A Bourbonnais woman arrested nearly 14 years after her indictment in McHenry County on molestation claims is asking a judge to dismiss the charges, arguing that authorities violated her constitutional rights by waiting so long to bring her to court.
In court documents filed this week, the defense for Michelle Abbeduto says the Sixth Amendment places a duty on authorities to “make a diligent and good faith effort to locate and apprehend a defendant and bring him to trial.”
McHenry County authorities, the defense contends, violated that duty by allowing 13 years and eight months to pass between the time Abbeduto was indicted in April 1996 and her Dec. 30 arrest.
Abbeduto, 33, faces charges of aggravated criminal sexual abuse, attempted aggravated criminal sexual abuse, sexual exploitation of a child and unlawful restraint stemming from incidents between her and a 14-year-old girl in February 1996.
The incidents, authorities said, occurred when both were living at the now closed Forest Academy for Young Women in Wonder Lake. If found guilty, Abbeduto would face a maximum three to seven years in prison.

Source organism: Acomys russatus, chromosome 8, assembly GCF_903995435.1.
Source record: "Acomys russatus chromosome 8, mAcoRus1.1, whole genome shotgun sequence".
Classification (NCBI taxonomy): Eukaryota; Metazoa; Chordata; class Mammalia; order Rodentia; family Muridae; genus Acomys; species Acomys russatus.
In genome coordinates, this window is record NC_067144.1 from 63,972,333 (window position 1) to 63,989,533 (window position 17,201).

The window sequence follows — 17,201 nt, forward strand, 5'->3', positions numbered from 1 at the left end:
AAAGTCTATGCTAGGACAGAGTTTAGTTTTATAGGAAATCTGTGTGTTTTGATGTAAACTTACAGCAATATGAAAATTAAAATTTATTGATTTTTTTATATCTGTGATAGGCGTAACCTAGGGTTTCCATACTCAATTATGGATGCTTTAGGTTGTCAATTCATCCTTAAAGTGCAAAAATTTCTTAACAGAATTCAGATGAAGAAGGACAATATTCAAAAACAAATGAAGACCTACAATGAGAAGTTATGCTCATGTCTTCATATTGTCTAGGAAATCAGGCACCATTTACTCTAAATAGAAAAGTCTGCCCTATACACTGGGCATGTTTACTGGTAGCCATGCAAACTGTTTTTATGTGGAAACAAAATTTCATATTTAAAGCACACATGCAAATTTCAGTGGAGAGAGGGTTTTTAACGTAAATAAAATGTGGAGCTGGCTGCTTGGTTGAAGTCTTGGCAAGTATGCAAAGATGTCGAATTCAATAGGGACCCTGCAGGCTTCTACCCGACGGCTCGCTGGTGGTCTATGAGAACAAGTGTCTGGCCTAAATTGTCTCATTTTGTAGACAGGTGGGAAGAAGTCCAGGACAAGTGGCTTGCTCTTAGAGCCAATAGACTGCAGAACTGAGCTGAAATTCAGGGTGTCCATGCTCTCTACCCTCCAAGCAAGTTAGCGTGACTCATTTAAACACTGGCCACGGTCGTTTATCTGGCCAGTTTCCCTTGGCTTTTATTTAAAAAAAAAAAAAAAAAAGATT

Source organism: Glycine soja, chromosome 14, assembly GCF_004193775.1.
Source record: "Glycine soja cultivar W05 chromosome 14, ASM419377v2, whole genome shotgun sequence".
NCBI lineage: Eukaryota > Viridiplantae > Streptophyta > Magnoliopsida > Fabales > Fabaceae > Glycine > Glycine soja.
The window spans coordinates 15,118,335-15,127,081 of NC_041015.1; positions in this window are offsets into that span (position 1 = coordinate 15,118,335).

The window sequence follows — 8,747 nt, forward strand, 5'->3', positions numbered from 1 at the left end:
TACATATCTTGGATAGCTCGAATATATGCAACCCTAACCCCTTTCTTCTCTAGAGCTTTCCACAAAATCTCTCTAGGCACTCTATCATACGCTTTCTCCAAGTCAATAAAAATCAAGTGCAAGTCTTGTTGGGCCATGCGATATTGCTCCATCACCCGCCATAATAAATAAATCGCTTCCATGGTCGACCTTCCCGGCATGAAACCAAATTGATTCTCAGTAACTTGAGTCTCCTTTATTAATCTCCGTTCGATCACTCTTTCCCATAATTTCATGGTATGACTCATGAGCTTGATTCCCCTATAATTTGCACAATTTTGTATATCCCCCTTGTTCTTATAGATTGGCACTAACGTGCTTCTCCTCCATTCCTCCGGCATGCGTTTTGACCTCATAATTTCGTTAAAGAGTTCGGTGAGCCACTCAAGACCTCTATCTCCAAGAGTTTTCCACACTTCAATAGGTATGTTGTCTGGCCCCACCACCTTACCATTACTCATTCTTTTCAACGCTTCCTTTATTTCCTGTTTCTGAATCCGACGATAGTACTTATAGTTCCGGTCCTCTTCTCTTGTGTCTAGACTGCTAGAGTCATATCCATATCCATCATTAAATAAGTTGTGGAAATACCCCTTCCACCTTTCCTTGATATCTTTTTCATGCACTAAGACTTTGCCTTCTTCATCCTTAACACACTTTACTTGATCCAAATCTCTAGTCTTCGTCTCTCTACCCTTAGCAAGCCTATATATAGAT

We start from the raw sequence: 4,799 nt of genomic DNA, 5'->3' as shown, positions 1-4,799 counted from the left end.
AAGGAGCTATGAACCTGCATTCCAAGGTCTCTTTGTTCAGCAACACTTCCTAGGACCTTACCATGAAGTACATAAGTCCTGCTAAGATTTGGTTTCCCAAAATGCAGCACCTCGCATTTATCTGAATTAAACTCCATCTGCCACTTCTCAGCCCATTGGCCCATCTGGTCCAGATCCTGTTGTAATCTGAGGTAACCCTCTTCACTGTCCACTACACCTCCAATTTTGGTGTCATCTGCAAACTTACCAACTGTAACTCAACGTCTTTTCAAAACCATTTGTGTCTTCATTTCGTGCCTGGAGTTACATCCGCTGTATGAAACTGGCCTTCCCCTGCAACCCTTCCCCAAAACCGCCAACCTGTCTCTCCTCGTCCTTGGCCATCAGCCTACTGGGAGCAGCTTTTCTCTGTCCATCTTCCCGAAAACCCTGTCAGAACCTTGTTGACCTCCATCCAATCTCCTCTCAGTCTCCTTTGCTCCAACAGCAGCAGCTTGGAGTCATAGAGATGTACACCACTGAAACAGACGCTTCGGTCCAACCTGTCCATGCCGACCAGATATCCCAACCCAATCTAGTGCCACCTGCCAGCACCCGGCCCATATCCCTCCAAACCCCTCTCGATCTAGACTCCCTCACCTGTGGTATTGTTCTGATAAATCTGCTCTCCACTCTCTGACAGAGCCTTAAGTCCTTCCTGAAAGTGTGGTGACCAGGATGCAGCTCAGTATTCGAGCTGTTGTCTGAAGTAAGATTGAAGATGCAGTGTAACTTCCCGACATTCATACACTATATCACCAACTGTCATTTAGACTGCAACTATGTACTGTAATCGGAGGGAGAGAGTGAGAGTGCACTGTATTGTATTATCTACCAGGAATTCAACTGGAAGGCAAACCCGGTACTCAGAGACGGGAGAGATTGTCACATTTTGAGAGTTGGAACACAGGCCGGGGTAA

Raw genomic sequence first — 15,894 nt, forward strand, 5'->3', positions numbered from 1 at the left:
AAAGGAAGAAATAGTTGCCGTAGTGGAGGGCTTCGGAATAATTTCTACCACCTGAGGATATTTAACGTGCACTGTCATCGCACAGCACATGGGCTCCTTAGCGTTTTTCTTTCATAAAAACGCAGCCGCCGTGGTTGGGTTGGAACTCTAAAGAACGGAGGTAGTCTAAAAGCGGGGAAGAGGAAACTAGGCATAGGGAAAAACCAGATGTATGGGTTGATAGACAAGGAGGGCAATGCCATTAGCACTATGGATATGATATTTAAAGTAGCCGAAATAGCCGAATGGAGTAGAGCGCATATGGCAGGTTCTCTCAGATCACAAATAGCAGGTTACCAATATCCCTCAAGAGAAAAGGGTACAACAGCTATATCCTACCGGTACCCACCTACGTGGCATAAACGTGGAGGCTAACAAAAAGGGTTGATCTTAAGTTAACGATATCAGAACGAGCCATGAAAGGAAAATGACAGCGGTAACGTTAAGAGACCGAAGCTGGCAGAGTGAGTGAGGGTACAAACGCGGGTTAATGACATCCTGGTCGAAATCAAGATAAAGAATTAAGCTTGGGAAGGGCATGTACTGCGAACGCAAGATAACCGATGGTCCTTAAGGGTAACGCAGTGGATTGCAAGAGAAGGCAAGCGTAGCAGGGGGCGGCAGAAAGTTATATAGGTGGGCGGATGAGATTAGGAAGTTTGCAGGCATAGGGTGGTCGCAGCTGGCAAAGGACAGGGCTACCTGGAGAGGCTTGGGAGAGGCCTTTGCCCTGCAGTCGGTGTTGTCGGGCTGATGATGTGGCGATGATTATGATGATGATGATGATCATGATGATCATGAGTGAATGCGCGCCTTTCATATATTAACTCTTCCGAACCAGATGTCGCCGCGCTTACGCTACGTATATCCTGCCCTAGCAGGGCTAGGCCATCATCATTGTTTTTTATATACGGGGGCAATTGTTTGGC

Her attorney, Senior Assistant Public Defender Richard Behof, notes in court papers that Abbeduto lived in the care of the Illinois Department of Children and Family Services for more than a year after the indictment, never resided outside Illinois and received Social Security benefits between 1998 and 2005 – all making her relatively easy to locate, had someone looked.
The long delay, the defense argues, violates Abbeduto’s right to a speedy trial and harms her ability to defend herself against the charges.
McHenry County State’s Attorney Louis Bianchi said his office is reviewing the case in preparation for a response to the motion to dismiss.
A hearing on the motion is scheduled for March 23.
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